In a typical tournament, participants compete in four preliminary rounds, usually in a room of four to five other competitors. Judges rank participants from first to last in each room and those with the highest rankings (lowest totals) advance to knockout rounds. As with other events, however, the district tournament used a different, double-down elimination method. Once a student was ranked in the bottom three of a round on two different occasions, that student was eliminated. McGuire made it through to the final round with his speech about racism in the United States.

Sawyer and Odden earned two of 15 available spots to compete in World Schools at the national tournament, which is a team debate event where they will be competing with other students as a team rotating through events. At the district tournament, Sawyer and Odden both competed in extemporaneous speaking, which is a challenging event in which competitors draw a topic at the beginning of a round and then have 30 minutes to both research the topic and create a speech. Each round features a different topic, so successful competitors may draft upwards of six different approximately seven-minute speeches in one tournament.

Sawyer competed in international extemporaneous speaking, with global topics, while Odden competed in U.S. extemporaneous speaking. Again, the tournament featured a double-down elimination, where students were eliminated after being ranked in the bottom three in two separate rounds.

Team placement awards, also called sweepstakes awards, are also doled out for teams who score the most points overall, and Evanston High School earned second place honors in Congress due to the number of students excelling in that discipline.

At the state tournament held over the weekend of March 11-13, EHS students also did well, with Francis and McGuire advancing as far as quarterfinals in PF debate, Jacketta advancing to quarterfinals in Lincoln-Douglas debate and the Super Congress final, and senior Téa Cox earning fifth place honors with her poetry interpretation entry.

Participating in speech and debate has been particularly challenging this season, as all events have been held virtually since last March due to the COVID-19 pandemic. That means students have had to find quiet locations with decent WiFi more or less every weekend since October in order to compete, from about noon to 10 p.m. on Friday and again from 8 a.m. to about 8 p.m. on Saturday, in what is the longest season of any competitive program at EHS.

Lost or poor internet connections requiring students to “pick up where they were cut off” to complete their piece, inability to have both audio and video at the same time, and the loss of in-person cues competitors rely on to hone their entries throughout a competition have all presented hurdles students and coaches have had to overcome.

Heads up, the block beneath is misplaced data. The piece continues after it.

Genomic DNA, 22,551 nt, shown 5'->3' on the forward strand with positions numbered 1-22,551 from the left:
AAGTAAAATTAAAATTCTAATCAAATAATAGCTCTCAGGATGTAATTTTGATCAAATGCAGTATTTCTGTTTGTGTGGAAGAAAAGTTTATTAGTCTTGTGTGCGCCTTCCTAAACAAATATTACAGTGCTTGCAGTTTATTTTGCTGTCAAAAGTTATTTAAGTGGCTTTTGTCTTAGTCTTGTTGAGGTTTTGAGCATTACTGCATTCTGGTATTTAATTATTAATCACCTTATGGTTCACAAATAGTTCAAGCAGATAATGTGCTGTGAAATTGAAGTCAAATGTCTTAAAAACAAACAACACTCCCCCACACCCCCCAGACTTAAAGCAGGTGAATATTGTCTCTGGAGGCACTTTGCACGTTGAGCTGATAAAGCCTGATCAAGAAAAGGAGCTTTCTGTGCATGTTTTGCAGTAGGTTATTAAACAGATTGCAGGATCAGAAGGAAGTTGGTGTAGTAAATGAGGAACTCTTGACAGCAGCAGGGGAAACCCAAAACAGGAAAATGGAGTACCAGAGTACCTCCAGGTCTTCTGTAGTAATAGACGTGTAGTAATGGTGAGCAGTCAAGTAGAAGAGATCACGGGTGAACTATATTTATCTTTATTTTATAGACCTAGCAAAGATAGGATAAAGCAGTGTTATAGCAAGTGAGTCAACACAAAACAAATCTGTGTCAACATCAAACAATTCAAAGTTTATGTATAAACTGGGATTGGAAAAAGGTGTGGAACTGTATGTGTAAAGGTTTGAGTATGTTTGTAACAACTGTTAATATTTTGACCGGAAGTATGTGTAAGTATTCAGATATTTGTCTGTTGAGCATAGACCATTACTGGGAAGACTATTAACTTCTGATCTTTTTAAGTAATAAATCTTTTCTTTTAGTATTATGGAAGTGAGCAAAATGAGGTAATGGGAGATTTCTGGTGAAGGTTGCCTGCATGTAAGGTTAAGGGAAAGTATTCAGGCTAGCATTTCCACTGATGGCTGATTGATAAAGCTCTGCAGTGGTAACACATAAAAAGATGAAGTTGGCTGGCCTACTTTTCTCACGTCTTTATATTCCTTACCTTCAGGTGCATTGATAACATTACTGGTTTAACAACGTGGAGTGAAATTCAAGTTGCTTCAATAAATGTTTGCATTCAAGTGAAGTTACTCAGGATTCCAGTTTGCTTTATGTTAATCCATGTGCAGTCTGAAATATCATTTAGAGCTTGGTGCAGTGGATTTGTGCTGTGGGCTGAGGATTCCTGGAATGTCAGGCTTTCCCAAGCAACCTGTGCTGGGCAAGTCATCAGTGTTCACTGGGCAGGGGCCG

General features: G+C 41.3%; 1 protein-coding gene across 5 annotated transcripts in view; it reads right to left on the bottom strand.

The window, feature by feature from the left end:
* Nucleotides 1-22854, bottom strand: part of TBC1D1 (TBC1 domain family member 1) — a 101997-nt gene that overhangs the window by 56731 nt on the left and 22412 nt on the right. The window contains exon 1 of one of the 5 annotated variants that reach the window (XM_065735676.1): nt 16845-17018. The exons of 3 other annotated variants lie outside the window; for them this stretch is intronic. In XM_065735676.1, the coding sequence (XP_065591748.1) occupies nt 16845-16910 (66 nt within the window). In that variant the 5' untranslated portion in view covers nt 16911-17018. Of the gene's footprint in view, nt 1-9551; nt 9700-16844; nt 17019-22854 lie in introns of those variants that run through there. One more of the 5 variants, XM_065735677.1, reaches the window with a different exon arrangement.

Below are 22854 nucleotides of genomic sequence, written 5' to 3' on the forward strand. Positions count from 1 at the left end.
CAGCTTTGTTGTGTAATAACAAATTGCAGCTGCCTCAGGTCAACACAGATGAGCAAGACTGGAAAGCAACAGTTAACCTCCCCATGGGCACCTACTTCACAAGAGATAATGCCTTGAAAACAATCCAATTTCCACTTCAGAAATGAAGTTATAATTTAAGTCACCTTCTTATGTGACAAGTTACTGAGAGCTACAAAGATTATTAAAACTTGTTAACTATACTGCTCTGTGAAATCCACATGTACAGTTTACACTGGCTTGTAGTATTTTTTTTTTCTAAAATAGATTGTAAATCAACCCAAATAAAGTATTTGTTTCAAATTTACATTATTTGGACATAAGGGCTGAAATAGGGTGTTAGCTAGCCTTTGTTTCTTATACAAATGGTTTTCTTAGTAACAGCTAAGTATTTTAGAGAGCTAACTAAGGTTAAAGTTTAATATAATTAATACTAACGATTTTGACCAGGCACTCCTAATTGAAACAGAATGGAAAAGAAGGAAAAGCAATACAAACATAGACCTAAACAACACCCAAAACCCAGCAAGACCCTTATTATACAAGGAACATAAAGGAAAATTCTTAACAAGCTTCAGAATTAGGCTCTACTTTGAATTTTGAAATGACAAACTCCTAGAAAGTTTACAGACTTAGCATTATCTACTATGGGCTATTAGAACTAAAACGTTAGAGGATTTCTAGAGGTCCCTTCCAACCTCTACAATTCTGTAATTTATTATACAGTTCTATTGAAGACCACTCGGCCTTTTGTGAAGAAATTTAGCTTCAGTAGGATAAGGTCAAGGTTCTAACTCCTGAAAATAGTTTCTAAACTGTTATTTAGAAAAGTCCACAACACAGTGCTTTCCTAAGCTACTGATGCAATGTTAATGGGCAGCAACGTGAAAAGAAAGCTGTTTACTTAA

In a normal, in-person tournament, students are often “double entered,” which means they have to participate in two different events in the same time slot. This necessitates reporting to one event, asking permission to speak first, and then rushing to another classroom to compete in an entirely different discipline. This season, being double entered meant reporting to one virtual room with other competitors, competing, disconnecting and logging back in to an entirely different virtual room to compete again. Students who did well and made it to elimination rounds often repeated this process up to 6-10 times per tournament.

Doing well in Wyoming tournaments is an impressive feat. What those outside of the speech and debate world may not know is that Wyoming produces some outstanding competitors. The NSDA maintains rankings of all competing high school students and, currently, Wyoming has four students ranked in the top 15 nationally, with three of those in the top 10. Multiple students ranked in the top 100 nationally hail from the Wind River District, meaning all competitors must be at the top of their game at each competition, but particularly at state and district events.

While students and coaches Hill and Cole were ecstatic over the results announced Saturday night, it was also an emotional evening. Hill announced he would be stepping back from the head coach role next season in order to spend more time with his family, including his young children. Cole also announced she is retiring at the end of this season. Although both Hill and Cole expressed their intention to continue to assist whenever possible, the Speak of the Devil team will be looking for a new head coach for next season in hopes of continued success.